Sweden received the first regulation for midwives, which stated that midwives in Stockholm should be trained, examined, and sear an oath, in 1711. To be bound by oath meant that always serve women no matter rich or poor, high or low born and never to disclose anything said in confidence and always support their colleagues.
The academic education of midwives in our country was a successful investment, which contributed to decrease maternal mortality as early as in the 19th century. Our history shows that a midwife can save lives and the educated midwives have meant more to the decrease of maternal mortality in Swedish history than any other medical discoveries.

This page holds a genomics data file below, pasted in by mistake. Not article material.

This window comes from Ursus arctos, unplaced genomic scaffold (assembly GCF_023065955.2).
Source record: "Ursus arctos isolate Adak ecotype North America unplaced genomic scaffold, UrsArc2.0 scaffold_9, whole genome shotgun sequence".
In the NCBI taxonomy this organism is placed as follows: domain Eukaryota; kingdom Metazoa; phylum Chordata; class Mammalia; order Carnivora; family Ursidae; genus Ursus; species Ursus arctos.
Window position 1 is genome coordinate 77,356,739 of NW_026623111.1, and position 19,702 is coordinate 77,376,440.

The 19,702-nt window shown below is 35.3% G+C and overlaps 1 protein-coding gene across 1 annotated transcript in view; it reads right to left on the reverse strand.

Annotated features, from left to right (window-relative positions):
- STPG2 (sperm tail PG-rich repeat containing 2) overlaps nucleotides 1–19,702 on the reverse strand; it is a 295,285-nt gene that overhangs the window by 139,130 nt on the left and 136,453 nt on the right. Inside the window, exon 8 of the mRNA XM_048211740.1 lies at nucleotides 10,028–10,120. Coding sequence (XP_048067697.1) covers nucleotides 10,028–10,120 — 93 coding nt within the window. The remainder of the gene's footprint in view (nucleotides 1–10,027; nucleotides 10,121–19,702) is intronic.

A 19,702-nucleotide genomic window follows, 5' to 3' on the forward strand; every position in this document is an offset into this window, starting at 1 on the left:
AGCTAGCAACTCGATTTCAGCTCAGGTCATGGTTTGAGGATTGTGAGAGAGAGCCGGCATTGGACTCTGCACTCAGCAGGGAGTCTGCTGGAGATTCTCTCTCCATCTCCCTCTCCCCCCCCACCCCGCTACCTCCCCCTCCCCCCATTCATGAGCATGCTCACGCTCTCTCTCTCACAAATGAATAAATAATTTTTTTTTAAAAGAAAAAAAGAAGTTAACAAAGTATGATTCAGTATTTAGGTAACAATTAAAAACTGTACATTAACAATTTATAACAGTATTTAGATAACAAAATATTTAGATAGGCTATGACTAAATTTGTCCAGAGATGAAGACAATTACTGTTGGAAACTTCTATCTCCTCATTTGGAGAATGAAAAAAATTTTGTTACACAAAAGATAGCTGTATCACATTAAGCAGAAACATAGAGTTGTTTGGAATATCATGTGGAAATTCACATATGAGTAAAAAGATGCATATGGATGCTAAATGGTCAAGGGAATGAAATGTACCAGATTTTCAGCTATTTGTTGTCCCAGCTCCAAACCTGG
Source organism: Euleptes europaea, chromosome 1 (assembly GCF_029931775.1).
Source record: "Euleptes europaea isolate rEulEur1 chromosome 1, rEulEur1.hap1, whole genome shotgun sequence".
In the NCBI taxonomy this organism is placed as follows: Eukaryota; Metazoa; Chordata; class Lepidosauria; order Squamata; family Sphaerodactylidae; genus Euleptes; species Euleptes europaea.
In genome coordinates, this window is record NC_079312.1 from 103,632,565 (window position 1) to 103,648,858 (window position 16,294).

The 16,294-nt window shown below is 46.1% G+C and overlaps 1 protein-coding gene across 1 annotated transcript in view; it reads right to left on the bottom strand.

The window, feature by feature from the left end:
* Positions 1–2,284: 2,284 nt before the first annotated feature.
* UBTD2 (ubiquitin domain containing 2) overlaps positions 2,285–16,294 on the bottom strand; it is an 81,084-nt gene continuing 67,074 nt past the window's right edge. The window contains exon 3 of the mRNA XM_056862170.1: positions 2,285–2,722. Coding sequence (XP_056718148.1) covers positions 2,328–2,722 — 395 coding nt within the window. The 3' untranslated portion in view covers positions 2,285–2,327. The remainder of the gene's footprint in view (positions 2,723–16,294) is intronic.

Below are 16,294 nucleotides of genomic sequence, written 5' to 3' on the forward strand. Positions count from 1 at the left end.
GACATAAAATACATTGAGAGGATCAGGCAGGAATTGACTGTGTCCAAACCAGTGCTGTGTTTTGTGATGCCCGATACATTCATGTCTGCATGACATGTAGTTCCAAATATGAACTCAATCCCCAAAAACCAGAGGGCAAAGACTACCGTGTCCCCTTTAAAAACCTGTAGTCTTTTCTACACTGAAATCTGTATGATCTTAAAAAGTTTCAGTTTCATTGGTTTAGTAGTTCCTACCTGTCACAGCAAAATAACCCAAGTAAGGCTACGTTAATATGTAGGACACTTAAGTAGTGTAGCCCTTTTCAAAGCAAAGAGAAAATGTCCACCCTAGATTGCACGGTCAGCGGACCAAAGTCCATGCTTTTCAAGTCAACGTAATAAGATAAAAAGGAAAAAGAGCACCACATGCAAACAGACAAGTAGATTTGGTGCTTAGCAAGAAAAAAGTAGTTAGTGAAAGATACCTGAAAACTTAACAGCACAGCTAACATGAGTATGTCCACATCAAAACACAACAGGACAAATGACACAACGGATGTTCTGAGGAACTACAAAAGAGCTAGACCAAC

Women have the right to survive pregnancy and childbirth. All people have the right to decide over their life and bodies. It is important to ensure that support from a midwife is not exclusively granted only to the few but should be something that everyone has excess to irrespectively of nationality, ethnicity, language, gender, sexual orientation, religion or position in the society wherever we live in the world.
The Swedish Association of Midwives